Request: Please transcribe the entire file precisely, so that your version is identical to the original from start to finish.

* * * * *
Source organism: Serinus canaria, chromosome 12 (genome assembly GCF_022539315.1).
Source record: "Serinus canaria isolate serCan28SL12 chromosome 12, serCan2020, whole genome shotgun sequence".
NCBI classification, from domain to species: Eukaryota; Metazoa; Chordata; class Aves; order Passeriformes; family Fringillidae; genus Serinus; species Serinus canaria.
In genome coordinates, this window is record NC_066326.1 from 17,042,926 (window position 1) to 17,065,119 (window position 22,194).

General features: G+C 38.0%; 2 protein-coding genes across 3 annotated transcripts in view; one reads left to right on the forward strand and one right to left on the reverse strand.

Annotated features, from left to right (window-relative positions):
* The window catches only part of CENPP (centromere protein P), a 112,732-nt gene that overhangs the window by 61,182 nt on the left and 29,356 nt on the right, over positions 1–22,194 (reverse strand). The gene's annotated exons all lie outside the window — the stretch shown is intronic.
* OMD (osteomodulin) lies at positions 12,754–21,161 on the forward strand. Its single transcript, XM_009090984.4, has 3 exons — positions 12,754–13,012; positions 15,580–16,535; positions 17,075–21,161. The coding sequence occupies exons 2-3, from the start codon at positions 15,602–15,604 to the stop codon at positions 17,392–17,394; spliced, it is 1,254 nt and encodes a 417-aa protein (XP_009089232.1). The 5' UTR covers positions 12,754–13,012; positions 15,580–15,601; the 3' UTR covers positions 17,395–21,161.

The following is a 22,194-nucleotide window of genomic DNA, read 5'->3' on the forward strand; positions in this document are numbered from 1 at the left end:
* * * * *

Source organism: Serinus canaria, chromosome 12 (genome assembly GCF_022539315.1).
Source record: "Serinus canaria isolate serCan28SL12 chromosome 12, serCan2020, whole genome shotgun sequence".
NCBI classification, from domain to species: Eukaryota; Metazoa; Chordata; class Aves; order Passeriformes; family Fringillidae; genus Serinus; species Serinus canaria.
In genome coordinates, this window is record NC_066326.1 from 17,042,926 (window position 1) to 17,065,119 (window position 22,194).

General features: G+C 38.0%; 2 protein-coding genes across 3 annotated transcripts in view; one reads left to right on the forward strand and one right to left on the reverse strand.

Annotated features, from left to right (window-relative positions):
* The window catches only part of CENPP (centromere protein P), a 112,732-nt gene that overhangs the window by 61,182 nt on the left and 29,356 nt on the right, over positions 1–22,194 (reverse strand). The gene's annotated exons all lie outside the window — the stretch shown is intronic.
* OMD (osteomodulin) lies at positions 12,754–21,161 on the forward strand. Its single transcript, XM_009090984.4, has 3 exons — positions 12,754–13,012; positions 15,580–16,535; positions 17,075–21,161. The coding sequence occupies exons 2-3, from the start codon at positions 15,602–15,604 to the stop codon at positions 17,392–17,394; spliced, it is 1,254 nt and encodes a 417-aa protein (XP_009089232.1). The 5' UTR covers positions 12,754–13,012; positions 15,580–15,601; the 3' UTR covers positions 17,395–21,161.

The following is a 22,194-nucleotide window of genomic DNA, read 5'->3' on the forward strand; positions in this document are numbered from 1 at the left end: